In the image projection field, the industry has moved steadily in recent years toward utilizing smaller light modulators based upon foundry fabricated silicon wafers, e.g., DMD and LCoS, with diagonals of 0.9 down to 0.5 inches. Such small apertures require that the HID lamp used have arc gaps in the range between 0.8 mm-1.3 mm in order to obtain an efficient optical match between the light emitted by the HID lamp and the aperture optics. As lamp gaps become smaller the efficacy of the HID lamp is reduced and the power that can be supplied to the plasma arc is limited by the envelope material thermal characteristics. In order to increase the efficacy of smaller arc gap lamps, the operating pressure must be increased. However, quartz envelope properties limit the pressure and power load factor that one can use in such HID lamps to about 200 atm and about 20 watts/cm2. Also, in applications such as image projection, lamps must be essentially flicker free. Flicker in an arc lamp is associated parametrically to the lamp bulb size and the fill pressure. Using conventional quartz envelopes, one needs to remain below 200 atm in lamp pressure in order to achieve flicker free operation.
The object of the present invention is to improve the efficacy, lifetime and spectral stability of a high intensity discharge (“HID”) lamp. The present invention utilizes single crystal sapphire (“SCS”) in an envelope of the lamp to replace conventional envelope materials. The SCS envelope lamp according to the present invention may be physically smaller, generate light more efficiently, and produce a plasma with greater luminance and stability than a conventional HID lamp. The SCS envelope lamp may be utilized, e.g., in applications that require a small, powerful light source with a narrow beam width such as image projection, automobile headlamps, fiber optic light sources, and the like.
SCS has substantially superior properties compared to conventional materials (e.g., quartz or polycrystalline alumina) that are utilized in the envelopes of the conventional HID lamp. These properties include higher tensile strength, greater burst pressure resistance, higher softening and melting points, greater thermal conductivity, and a higher power load factor. These advantages allow the SCS envelope lamp according to the present invention to operate at higher pressures and temperatures and produce more usable light per watt of power input. In addition, the superior chemical resistance of SCS permits the use of a broader range of fill gases and additives to produce light in a specific spectrum for the application. For example, for visible light radiation in the 400 nm to 700 nm spectrum, this versatility should allow correlated color temperatures to be set and consistently held in a narrow range between 4,000° K to 9,000° K. In addition to visible light radiation, the present invention may also be utilized to produce radiation emissions in the ultraviolet (200-400 nm) and near infra-red (700 nm to about 2,500 nm) spectra with similar benefits.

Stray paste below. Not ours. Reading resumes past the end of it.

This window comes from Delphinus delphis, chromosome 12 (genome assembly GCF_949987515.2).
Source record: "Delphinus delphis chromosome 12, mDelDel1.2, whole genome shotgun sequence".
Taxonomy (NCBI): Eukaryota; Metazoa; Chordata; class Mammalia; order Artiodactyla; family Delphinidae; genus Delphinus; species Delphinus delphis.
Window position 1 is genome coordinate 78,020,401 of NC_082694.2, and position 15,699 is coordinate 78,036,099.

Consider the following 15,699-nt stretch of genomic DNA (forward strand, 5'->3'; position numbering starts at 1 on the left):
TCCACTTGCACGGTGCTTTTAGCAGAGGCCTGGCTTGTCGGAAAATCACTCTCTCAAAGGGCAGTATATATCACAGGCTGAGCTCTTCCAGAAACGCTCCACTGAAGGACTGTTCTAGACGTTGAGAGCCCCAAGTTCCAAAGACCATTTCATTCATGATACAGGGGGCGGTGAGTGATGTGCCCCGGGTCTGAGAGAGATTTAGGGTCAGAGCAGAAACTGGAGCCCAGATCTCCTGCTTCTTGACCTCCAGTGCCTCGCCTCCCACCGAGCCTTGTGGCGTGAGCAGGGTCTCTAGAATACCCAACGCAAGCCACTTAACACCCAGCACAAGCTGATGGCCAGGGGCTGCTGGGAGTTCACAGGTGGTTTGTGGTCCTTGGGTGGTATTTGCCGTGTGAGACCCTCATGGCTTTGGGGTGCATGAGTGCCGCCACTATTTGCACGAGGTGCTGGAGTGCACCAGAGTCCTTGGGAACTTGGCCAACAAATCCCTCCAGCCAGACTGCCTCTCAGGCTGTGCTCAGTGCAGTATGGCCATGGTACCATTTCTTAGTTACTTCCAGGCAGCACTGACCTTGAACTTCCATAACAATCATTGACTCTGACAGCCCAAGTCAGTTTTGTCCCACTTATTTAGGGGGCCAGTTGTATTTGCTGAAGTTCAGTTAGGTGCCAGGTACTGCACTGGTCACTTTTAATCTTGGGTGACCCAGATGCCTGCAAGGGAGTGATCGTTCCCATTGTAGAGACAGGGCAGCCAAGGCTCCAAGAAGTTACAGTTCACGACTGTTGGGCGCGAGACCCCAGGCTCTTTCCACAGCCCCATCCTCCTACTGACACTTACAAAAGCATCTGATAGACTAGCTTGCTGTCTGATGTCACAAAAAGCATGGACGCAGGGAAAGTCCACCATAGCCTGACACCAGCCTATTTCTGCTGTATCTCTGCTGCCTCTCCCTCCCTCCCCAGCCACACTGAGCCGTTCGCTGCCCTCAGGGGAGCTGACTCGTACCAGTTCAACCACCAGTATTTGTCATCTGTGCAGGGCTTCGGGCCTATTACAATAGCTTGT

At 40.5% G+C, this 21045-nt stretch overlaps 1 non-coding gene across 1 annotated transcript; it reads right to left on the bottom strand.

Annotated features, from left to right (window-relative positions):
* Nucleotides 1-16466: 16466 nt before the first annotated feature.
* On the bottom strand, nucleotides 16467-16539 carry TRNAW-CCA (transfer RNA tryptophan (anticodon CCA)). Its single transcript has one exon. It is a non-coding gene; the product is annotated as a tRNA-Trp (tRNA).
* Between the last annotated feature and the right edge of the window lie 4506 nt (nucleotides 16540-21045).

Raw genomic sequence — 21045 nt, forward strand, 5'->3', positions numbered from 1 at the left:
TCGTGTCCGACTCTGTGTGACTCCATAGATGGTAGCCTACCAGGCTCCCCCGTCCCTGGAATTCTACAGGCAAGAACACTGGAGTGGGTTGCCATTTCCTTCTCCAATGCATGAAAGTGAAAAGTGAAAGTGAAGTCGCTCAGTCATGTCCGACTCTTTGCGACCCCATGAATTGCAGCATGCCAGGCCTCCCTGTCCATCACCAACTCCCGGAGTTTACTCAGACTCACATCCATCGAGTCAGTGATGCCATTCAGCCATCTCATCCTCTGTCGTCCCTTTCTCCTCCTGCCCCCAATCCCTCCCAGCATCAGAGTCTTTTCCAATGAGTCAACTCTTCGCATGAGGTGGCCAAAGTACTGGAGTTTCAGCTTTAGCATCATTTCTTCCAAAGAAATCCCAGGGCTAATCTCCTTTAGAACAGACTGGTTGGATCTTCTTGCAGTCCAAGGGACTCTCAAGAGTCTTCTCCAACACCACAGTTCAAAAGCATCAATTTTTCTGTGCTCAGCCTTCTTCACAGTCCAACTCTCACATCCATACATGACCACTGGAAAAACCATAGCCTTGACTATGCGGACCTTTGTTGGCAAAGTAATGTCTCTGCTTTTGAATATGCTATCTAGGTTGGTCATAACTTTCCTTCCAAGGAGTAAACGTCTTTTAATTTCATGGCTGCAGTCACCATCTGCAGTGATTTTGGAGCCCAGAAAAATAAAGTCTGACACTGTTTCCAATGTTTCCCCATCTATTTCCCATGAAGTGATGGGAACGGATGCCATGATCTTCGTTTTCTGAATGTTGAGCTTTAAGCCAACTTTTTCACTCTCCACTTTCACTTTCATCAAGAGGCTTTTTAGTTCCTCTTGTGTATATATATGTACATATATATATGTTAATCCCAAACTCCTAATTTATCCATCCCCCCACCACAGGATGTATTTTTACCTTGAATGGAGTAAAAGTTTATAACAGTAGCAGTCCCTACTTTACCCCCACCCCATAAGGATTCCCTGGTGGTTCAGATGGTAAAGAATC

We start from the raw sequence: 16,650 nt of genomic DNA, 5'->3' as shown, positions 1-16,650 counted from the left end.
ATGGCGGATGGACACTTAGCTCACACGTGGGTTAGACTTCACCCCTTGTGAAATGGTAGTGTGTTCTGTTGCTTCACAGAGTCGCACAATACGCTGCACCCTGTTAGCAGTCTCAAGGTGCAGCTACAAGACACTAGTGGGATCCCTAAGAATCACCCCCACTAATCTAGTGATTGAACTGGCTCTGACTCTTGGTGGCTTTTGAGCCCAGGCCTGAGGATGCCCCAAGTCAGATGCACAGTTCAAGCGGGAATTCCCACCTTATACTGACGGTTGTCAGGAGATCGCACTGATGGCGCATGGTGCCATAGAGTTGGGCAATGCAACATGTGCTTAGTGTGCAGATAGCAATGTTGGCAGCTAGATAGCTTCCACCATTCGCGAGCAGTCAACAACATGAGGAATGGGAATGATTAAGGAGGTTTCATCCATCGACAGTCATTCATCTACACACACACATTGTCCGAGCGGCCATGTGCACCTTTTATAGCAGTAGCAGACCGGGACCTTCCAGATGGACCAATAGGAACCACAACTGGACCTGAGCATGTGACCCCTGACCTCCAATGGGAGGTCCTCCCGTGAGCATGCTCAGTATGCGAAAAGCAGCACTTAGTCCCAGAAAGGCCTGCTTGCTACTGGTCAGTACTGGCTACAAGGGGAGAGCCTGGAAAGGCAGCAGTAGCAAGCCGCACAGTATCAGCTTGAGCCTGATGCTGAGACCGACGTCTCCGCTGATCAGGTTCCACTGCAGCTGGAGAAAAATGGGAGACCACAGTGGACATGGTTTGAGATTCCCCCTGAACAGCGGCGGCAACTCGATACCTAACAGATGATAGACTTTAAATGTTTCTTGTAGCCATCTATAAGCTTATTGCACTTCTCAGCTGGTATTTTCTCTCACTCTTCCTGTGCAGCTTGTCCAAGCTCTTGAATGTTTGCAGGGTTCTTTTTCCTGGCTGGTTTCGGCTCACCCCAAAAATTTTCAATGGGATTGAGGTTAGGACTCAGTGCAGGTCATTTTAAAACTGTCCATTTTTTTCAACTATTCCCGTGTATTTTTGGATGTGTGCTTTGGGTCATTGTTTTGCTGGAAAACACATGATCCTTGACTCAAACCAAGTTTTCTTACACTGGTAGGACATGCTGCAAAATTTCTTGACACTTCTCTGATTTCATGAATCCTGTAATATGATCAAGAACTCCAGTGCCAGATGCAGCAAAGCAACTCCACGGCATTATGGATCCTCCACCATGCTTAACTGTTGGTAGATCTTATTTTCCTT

The SCS envelope lamp may have an effective life four to five times longer than a conventional quartz envelope lamp, even when operating at significantly higher temperatures and pressures. This is accomplished by matching the thermal expansion characteristics of the seal materials and other components to those of the envelope, thereby minimizing the stress on the seals. In addition, the SCS envelope lamp may be manufactured to tighter tolerances with greater consistency than quartz or polycrystalline alumina, and, by using automated manufacturing techniques, at the same or lower cost.
The plasma in the SCS envelope lamp may be produced in a continuous non-flash mode by providing a constant voltage across two end electrodes in waveforms suitable for high pressure operations. The SCS envelope lamp may utilize direct or alternating current. In another embodiment, the SCS envelope lamp may be without electrodes and powered by microwaves or radio frequency radiation. Alternatively, the SCS envelope lamp may be operated as a hybrid using both electrodes and microwave power.
FIG. 1A is a top view of an envelope of a lamp according to the present invention;
FIG. 1B is a side view of the envelope illustrated in FIG. 1A;
FIG. 1C is an end view of the envelope illustrated in FIG. 1A;
FIG. 2A is a side view of an LCD projector system using a SCS envelope lamp;
FIG. 2B is a cross-sectional view of a first exemplary embodiment according to the present invention of the envelope which utilizes electrodes;
FIG. 3 is a chart comparing heat effect on quartz walls and SCS walls;
FIG. 4 is a chart showing stress on a bulb as a function of tensile strength;
FIG. 5 is a cross-sectional view of a second exemplary embodiment according to the present invention of the envelope which utilizes electrodes;
FIG. 6 is a cross-sectional view of a third exemplary embodiment according to the present invention of the envelope which does not utilize electrodes;
FIG. 7 is a side view cross-section of a SCS envelope electrodeless lamp;
FIG. 8A shows an exemplary embodiment of end plugs of the SCS envelope lamp.
FIG. 8B shows another exemplary embodiment of the end plugs of the SCS envelope lamp.
Table 1 is a comparison of sapphire to quartz;
Table 2 is a comparison of tensile strength at various temperatures of quartz and sapphire; and
Table 3 is a comparison of thermal conductivity between quartz and sapphire.
Embodiments of the present invention will be described in detail with reference to the accompanying drawings.
The present invention describes a HID lamp with a SCS envelope and a method for manufacturing the envelope. Such SCS envelope lamp may be optimized for applications in the visual light range as well as in the UV or IR range of the radiation spectrum.